Fragile Home

The first sentence, all of ten words–‘Earth is a fragile home suspended in the great void’–compels you to read more. Afterall, this is our only home.

Douglas Adams, in his comic series, The Hitchhiker’s Guide To The Galaxy, observes that ‘space is big. Really big. You just won’t believe how vastly, hugely, mindbogglingly big it is’–only, this is no joke: space really is big. Much, much, much bigger than Earth, our fragile home. We haven’t been to our moon, a mere few hundred thousand miles away, in forty years. Going to our planetary neighbour, Mars, would be a technical marvel. And the nearest star (besides our own), Alpha Centauri, is wa-a-ay beyond our reach.

True, there was a time when this continent (North America) was wa-a-ay beyond a European’s reach. Now, it takes just a few hours and a few hundred dollars. And a lot of energy, and a few planets to supply that energy. But we only have one planet, which we must share. We have to learn to live with that, to clean up after ourselves and look after each other, important lessons in growing up.  Engel and Mackey, authors of ‘The Earth Charter, Covenants, And Earth Jurisprudence’ [ewl, 313-323]) call this lesson a covenant, a deeply felt promise, to ourselves, to each other, to our grandchildren, to the future, to all of life, on this fragile planet. They write of ‘this unprecedented challenge’ as one of ‘the defining issues of our age’, similar to our civilization’s task as identified by Thomas Berry in The Great Work, to reunite the human and the nonhuman, reintegrate the parts into the whole, and see the sacred in everything.

But first we must learn in what ways we adversely affect the planet. One such way is expressed by the formula, used for decades, ‘IPAT’ or Impact = People x Affluence x Technology. Over the years, IPAT has been refined, and more recently, they write, ‘nine interlinked planetary boundary conditions that define the safe operating space for humanity’ have been identified. Unfortunately, ‘we have already overstepped three’ (climate change, the rate of biodiversity loss, and the nitrogen cycle [food and water]).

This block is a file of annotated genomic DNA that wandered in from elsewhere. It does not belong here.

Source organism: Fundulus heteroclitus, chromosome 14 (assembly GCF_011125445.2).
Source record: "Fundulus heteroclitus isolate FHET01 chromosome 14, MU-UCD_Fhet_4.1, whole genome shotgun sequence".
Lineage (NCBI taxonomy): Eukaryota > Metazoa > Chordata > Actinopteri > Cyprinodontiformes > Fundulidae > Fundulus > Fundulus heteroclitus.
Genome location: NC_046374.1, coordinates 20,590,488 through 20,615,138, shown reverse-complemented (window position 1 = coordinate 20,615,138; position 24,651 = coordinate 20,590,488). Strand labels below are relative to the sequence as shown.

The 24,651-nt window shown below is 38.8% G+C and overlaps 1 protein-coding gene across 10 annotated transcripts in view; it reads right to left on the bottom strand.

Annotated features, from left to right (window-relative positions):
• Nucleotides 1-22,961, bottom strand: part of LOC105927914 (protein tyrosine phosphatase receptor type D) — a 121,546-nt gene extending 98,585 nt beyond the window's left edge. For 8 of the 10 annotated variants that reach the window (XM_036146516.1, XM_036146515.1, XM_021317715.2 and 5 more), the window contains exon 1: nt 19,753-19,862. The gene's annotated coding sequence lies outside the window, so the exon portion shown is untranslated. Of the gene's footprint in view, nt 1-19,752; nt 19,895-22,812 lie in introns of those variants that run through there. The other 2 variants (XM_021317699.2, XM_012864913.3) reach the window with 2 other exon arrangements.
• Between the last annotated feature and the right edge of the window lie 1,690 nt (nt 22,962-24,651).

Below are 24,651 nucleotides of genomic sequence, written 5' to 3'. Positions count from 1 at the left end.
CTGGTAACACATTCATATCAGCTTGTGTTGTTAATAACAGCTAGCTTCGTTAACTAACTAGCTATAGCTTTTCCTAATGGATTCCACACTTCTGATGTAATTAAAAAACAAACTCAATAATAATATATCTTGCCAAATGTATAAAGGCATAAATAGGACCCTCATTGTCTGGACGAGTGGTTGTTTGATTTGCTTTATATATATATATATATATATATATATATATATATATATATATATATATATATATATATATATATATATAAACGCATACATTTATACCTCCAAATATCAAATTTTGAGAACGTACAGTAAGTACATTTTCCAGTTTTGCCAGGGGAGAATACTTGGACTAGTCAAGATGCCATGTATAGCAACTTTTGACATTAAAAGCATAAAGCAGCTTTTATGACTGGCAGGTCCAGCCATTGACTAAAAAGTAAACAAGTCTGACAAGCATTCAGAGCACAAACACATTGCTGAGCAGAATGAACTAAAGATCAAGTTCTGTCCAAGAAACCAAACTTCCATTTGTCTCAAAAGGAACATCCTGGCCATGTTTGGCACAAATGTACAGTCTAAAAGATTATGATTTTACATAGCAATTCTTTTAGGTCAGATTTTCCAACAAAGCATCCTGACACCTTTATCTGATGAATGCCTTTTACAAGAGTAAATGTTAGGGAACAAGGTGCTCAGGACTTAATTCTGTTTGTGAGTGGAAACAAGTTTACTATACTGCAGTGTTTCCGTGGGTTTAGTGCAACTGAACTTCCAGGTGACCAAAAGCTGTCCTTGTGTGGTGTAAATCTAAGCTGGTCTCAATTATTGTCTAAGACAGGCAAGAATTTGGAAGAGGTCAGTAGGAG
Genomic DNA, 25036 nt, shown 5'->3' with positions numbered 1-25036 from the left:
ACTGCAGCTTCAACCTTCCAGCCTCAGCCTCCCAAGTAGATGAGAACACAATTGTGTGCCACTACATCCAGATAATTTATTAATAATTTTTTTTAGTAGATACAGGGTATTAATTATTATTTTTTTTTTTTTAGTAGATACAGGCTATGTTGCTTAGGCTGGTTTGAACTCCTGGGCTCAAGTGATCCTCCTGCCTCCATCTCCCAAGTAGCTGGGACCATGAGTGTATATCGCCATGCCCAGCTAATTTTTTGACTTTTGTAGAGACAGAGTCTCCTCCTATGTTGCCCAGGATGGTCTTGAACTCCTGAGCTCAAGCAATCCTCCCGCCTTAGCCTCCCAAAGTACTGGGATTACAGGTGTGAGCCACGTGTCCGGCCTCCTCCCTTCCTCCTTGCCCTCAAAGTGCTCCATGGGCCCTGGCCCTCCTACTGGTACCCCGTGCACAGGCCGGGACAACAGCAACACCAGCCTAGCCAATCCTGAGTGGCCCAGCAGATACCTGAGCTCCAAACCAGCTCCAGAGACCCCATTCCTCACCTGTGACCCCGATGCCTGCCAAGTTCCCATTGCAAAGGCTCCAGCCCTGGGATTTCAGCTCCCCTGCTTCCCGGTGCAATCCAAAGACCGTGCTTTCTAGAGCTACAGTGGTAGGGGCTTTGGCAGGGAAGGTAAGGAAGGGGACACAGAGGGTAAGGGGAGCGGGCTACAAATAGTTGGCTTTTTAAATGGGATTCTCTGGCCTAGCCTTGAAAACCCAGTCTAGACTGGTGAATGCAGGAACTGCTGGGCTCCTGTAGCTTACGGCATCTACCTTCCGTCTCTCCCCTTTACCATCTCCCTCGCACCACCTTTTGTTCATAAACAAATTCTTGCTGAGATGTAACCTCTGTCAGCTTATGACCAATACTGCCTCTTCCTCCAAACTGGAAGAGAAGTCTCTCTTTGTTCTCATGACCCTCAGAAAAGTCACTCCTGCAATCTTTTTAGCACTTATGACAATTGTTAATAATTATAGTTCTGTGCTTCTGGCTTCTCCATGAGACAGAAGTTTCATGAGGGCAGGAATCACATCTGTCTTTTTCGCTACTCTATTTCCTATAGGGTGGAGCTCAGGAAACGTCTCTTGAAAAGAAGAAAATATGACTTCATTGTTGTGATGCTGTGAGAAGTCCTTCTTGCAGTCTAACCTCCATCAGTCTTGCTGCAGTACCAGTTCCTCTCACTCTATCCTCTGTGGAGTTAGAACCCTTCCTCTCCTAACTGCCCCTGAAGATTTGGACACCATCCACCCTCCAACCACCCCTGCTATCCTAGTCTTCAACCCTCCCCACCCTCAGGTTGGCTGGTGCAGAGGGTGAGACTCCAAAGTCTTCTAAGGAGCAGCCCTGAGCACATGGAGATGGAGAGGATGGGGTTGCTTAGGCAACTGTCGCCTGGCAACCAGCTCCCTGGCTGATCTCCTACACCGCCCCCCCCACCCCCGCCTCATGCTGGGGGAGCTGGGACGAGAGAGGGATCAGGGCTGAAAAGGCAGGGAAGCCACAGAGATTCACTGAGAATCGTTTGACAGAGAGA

A covenant is more than a contract; a covenant is a change of heart, Engel and Mackey note. ‘Every generation must choose’, they write, ‘the covenants that will define’ it. Covenants encourage morality, whereas contracts merely ‘promote efficiency.’ A contract is a line in a ledger; it has economic force. A covenant is a line in the sand; it has moral force. Engel and Mackey liken globalisation and modern economics to a Faustian covenant with the devil. In fact, they quote the great economist, John Maynard Keynes, who ‘wrote in the midst of the Great Depression of the 1930s: “For at least another hundred years we must pretend … that fair is foul and foul is fair; for foul is useful and fair is not. Avarice and usury must be our gods a little longer still.” ‘ Curiously, a hundred years later, in about 2030, is when the Club Of Rome’s The Limits To Growth forecasted that our modern economic system will collapse. Maybe avarice and usury will no longer be our gods. But many things may fall apart and wars may follow, unless….

Unless we pledge a biocentric covenant and the planet comes together. The Earth Charter is one such attempt. There are others, but in Engel and Mackey’s opinion the Earth Charter, ten years in the making and non-governmental, is the best one for it ‘is morally … binding … [and can] serve as a universal guide to public policy, … provide a source of paralegal principles for jurisprudence, and form the basis for the subsequent development of hard [i.e., binding] law.’

 

 

 

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